LA Review: 'West Side Story'

at Chance Theater

Reviewed by Eric Marchese

July 16, 2012


Photo by Doug Catiller True Image Studio
In the more than 50 years since the landmark musical "West Side Story" first appeared, it has been revived countless times and become a staple of musical theater companies of all sizes. Productions that break the fourth wall, however, are few and far between. Other elements frequently missing are age-appropriate casting and the ability to generate a visceral sense of tension and danger. Director Oanh Nguyen and a stellar production team address all of these deficiencies in a powerful production that surrounds the audience and immerses them in the action. Bradley Kaye's scenic design brings the cast right up to the front rows of seats on opposite sides of the Chance Theater stage, but it also places them behind the seats on both sides, above viewers' heads. Combined with Nguyen's fluid staging and Kelly Todd's dynamic choreography, this approach effectively prevents spectators from regarding the story and characters as physically and emotionally remote.

Nguyen expands upon Jerome Robbins' original conception, Arthur Laurents' book, Leonard Bernstein's music, and Stephen Sondheim's lyrics without losing any of what makes them great. Musical highpoints include a breathless "Something's Coming," a sultry "Dance at the Gym," a reverent "Maria," a soaring "Tonight," a cheeky "America" and a quasi-religious "One Hand, One Heart." The sweet playfulness of "I Feel Pretty" and the goofy anti-establishment "Gee, Officer Krupke" provide a welcome respite from the gang brutality that surrounds these numbers. Conceptual brilliance is displayed in "Somewhere" and the finale, which tie together themes of violence, longing, and mortality in ways that are complex, surreal, and poignant.

The cast, 25 strong, contains no weak links. Sporting blue denim and tattoos, the Jets are baby-faced yet muscular and athletic, while the Sharks are, at least in public, well-dressed and adherent to social formality. The hallmark of Keaton Williams' youthful, juvenile Tony is his foolish refusal to see reality. Gina Velez is a sweet, wholesome Maria, more sensible than Tony yet still swept away by the powerful currents of love. Chelsea Baldree is a sassy, streetwise Anita. Robert Wallace's darkly handsome Bernardo smolders with his hatred for whites. Israel Cortez's Chino is a basically decent teen who lacks the guts to resist being in a gang. Gasper Spinosa's Riff is the cool-headed yet ambitious de facto Jets leader. Brian Alexander's Action is a swaggering hothead.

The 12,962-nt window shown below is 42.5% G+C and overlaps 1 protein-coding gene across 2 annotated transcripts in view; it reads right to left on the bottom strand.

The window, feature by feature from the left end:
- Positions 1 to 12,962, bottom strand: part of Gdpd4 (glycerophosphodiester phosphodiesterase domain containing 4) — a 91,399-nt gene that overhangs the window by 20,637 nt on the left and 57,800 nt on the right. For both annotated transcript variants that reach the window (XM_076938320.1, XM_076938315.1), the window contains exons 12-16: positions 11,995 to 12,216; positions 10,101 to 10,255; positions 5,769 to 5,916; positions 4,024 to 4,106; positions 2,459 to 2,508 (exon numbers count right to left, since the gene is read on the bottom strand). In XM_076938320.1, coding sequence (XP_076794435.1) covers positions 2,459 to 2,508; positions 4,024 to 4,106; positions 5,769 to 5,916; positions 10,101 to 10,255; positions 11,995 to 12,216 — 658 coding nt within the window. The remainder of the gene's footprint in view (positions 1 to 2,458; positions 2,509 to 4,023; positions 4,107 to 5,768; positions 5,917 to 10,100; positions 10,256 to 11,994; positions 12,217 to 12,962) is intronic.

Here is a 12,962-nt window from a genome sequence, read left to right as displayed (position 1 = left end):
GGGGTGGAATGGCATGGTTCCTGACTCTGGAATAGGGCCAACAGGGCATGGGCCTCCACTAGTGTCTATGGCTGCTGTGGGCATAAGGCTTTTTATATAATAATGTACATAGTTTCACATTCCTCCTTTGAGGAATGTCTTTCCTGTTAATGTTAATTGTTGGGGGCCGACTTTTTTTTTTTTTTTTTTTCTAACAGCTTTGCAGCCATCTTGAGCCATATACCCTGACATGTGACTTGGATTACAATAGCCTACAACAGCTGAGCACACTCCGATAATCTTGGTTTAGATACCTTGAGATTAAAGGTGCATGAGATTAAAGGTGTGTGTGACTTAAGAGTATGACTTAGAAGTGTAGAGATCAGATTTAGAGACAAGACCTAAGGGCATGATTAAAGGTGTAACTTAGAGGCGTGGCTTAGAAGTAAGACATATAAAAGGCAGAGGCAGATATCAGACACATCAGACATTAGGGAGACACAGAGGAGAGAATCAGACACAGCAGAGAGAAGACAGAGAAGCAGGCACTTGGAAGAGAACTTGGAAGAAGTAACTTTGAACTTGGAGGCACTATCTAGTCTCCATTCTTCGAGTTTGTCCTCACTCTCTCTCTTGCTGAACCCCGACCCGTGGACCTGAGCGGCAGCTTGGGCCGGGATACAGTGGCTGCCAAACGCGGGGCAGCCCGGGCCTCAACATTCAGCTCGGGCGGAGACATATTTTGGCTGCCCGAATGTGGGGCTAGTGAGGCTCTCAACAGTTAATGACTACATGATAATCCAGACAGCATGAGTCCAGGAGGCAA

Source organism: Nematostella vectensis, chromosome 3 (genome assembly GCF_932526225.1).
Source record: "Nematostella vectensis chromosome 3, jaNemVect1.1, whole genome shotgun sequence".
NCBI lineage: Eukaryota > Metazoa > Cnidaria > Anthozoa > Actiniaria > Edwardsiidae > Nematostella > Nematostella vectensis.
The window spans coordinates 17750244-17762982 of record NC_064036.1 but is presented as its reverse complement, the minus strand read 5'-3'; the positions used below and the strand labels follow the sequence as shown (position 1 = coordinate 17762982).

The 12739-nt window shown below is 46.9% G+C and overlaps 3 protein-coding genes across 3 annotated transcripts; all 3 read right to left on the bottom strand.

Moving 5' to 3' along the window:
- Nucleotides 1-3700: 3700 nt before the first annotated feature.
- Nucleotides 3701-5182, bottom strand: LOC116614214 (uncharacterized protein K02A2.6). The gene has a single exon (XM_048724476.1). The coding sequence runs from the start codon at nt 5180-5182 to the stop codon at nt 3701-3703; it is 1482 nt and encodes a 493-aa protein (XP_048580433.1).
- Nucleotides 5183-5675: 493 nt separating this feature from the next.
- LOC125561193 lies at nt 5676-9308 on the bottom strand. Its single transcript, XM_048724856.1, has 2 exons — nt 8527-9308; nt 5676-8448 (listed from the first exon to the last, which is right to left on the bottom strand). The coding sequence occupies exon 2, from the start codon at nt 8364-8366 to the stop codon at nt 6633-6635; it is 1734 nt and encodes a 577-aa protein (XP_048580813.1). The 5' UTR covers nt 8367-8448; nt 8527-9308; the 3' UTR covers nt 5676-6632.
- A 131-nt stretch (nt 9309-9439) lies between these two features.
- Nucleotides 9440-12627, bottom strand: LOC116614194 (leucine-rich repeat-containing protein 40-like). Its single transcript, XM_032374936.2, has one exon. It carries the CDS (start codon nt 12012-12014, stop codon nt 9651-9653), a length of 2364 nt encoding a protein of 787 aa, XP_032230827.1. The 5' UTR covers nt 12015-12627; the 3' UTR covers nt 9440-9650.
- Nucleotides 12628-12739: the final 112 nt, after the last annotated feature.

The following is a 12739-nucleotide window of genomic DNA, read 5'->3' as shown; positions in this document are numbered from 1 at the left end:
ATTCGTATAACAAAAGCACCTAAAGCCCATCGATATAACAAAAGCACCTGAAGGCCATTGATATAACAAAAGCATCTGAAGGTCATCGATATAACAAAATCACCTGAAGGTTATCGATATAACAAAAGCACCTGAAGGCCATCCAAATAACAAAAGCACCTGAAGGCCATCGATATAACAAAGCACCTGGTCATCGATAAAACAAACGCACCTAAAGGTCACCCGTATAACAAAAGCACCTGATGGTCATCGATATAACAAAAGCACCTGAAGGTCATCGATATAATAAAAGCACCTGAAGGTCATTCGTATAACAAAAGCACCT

Robyn Wallace's music direction, offstage piano and keyboard playing, and conducting of a five-piece combo add nuance to Bernstein's immortal score while allowing a fresh appreciation of Sondheim's genius for creating lyrics that surprise. Anthony Tran's costumes, KC Wilkerson's lighting and video, and Dave Mickey's sound scheme round out a peerless reconceptualization of this musical theater classic, one for which no superlative is undeserved.

Presented by and at Chance Theater, 5552 E. La Palma Ave., Anaheim Hills. July 13–Aug. 19. Thu. and Fri., 8 p.m.; Sat., 3 and 8 p.m.; Sun., 2 and 7 p.m. (714) 777-3033 or www.chancetheater.com.
 

 
Subscribe to Back Stage

More LA Theatre Reviews

ADVERTISEMENT

Unscripted Blog


Visit Unscripted »

Sponsors

Back Stage Video

Duncan Stewart, director of casting at National Artists Management Company, talks about opening every submission and what he wants to see in a headshot.; casting; Duncan Stewart; headshot; new york city; open submissions; Duncan Steward, director of casting, talks about what he wants from an actor in a general meeting, mainly truth, likability, and lack of ego.; advice; casting; Duncan Stewart; new york city; tips; Duncan Stewart, director of casting, talks about what he expects from an audition and common mistakes actors make.; advice; auditions; casting; Duncan Stewart; new york city; Alaine Alldaffer breaks down the real role of a casting direcor.; Alaine Alldaffer; casting; casting director; Grey Gardens; play; stage; theater; Casting director Alaine Alldaffer talks about casting "Saved" and all the misconceptions about being an actor in New York City.; Alaine Alldaffer; casting director; NYC theatre; play; saved; NY casting director Bernie Telsey describes what actors need to know before walking into an audition. (Part 1 of 2) ; Bernie Telsey; casting director; We spoke with casting director Mark Teschner about working on soap operas. (Part 1 of 3) ; General Hospital; Mark Teschner; soap opera; NY casting director Bernie Telsey describes how to give your best audition. (Part 2 of 2) ; Bernie Telsey; casting director; We spoke with casting director Mark Teschner about working on soap operas. Need only beautiful people apply? (Part 2 of 3) ; General Hospital; Mark Teshner; soap opera; We spoke with casting director Mark Teschner about auditioning for soap operas. (Part 3 of 3) ; General Hospital; Mark Teschner; soap opera; Videos for the Back Stage News & Features section.

ADVERTISEMENT